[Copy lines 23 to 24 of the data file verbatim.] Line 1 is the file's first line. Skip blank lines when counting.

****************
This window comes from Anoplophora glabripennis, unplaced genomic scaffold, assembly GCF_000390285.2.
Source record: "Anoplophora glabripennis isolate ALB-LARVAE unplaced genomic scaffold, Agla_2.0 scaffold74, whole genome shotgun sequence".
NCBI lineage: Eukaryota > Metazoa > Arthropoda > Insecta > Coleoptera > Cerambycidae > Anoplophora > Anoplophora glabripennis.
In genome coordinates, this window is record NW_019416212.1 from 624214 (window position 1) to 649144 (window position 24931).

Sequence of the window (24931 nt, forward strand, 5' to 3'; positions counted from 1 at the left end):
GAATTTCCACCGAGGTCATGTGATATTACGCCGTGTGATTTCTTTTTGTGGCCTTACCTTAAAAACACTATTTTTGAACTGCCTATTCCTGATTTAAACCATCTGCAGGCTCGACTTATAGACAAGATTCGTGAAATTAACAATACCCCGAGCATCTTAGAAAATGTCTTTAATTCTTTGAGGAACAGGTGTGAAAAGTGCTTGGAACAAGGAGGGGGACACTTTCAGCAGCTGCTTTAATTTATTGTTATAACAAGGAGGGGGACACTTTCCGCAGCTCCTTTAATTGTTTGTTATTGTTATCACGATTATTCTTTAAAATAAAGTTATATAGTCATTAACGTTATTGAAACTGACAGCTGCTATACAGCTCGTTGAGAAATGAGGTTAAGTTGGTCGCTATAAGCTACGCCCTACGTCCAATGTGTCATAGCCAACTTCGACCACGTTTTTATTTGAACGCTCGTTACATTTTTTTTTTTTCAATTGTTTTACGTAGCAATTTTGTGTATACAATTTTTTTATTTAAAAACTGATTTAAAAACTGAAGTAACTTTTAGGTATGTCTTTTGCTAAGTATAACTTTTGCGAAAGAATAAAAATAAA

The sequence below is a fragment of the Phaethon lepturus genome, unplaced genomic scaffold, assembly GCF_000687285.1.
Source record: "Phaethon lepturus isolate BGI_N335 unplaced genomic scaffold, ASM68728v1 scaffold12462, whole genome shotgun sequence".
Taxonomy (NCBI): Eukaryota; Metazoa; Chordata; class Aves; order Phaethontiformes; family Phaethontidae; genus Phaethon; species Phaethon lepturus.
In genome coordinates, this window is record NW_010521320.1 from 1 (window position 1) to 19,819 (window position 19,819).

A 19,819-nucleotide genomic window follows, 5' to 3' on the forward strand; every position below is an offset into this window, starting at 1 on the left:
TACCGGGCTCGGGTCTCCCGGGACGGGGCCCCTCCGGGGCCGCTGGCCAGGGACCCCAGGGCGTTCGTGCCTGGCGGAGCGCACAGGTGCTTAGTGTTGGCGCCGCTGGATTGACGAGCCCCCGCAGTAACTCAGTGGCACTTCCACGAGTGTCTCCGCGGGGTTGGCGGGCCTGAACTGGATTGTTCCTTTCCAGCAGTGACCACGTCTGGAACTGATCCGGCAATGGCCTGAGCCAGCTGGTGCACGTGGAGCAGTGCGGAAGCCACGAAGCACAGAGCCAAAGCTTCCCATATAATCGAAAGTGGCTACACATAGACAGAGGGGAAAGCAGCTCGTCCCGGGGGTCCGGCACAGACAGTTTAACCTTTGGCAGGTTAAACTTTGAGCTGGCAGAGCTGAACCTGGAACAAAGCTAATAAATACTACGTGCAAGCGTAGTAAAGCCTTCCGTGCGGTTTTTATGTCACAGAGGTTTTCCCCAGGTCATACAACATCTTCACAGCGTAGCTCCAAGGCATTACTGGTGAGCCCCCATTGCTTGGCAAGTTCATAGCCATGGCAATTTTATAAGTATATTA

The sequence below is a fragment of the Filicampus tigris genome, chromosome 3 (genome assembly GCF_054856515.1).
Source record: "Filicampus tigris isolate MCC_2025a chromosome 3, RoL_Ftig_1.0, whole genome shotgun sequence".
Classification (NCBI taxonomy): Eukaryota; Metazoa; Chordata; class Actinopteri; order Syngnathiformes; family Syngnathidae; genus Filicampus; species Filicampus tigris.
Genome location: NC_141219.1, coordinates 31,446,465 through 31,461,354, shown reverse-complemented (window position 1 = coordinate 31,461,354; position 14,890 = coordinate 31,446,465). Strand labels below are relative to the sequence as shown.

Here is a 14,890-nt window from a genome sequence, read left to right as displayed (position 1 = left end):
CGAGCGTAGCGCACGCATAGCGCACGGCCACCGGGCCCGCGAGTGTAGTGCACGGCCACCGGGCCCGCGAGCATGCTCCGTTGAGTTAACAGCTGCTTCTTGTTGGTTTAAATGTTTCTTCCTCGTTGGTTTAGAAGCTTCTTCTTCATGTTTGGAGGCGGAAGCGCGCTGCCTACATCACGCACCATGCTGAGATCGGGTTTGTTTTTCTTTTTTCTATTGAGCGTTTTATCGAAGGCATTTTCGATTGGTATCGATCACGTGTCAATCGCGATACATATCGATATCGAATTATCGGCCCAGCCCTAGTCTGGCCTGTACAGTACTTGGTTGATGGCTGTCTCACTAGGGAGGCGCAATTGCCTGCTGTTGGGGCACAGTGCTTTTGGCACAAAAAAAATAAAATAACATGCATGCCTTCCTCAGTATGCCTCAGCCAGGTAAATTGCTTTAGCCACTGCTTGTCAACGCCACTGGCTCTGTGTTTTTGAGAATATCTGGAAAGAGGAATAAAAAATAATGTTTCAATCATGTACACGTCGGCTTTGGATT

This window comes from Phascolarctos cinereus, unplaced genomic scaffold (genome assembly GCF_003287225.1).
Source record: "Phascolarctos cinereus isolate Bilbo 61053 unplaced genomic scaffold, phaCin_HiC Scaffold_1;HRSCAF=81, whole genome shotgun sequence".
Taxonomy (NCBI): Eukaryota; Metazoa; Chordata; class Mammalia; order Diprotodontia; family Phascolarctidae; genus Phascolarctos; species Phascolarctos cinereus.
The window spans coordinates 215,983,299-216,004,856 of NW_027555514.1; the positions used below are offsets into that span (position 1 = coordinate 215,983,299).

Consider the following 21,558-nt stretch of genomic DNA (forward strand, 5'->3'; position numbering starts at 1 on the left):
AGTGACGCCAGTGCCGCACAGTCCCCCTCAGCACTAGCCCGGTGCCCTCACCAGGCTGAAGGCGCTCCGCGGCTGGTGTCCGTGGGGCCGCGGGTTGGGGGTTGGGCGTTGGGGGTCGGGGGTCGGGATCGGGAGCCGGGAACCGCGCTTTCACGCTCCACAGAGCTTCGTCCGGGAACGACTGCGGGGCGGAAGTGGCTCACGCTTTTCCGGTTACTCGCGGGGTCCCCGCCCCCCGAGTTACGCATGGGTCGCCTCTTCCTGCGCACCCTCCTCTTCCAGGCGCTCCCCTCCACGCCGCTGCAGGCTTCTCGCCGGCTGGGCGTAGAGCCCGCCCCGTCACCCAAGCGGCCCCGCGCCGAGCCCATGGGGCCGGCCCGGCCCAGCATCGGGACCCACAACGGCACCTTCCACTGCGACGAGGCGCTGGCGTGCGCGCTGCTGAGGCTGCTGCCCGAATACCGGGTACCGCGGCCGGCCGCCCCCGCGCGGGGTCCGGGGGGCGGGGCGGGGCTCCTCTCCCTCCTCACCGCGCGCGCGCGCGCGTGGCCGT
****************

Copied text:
Consider the following 21,558-nt stretch of genomic DNA (forward strand, 5'->3'; position numbering starts at 1 on the left):
AGTGACGCCAGTGCCGCACAGTCCCCCTCAGCACTAGCCCGGTGCCCTCACCAGGCTGAAGGCGCTCCGCGGCTGGTGTCCGTGGGGCCGCGGGTTGGGGGTTGGGCGTTGGGGGTCGGGGGTCGGGATCGGGAGCCGGGAACCGCGCTTTCACGCTCCACAGAGCTTCGTCCGGGAACGACTGCGGGGCGGAAGTGGCTCACGCTTTTCCGGTTACTCGCGGGGTCCCCGCCCCCCGAGTTACGCATGGGTCGCCTCTTCCTGCGCACCCTCCTCTTCCAGGCGCTCCCCTCCACGCCGCTGCAGGCTTCTCGCCGGCTGGGCGTAGAGCCCGCCCCGTCACCCAAGCGGCCCCGCGCCGAGCCCATGGGGCCGGCCCGGCCCAGCATCGGGACCCACAACGGCACCTTCCACTGCGACGAGGCGCTGGCGTGCGCGCTGCTGAGGCTGCTGCCCGAATACCGGGTACCGCGGCCGGCCGCCCCCGCGCGGGGTCCGGGGGGCGGGGCGGGGCTCCTCTCCCTCCTCACCGCGCGCGCGCGCGCGTGGCCGT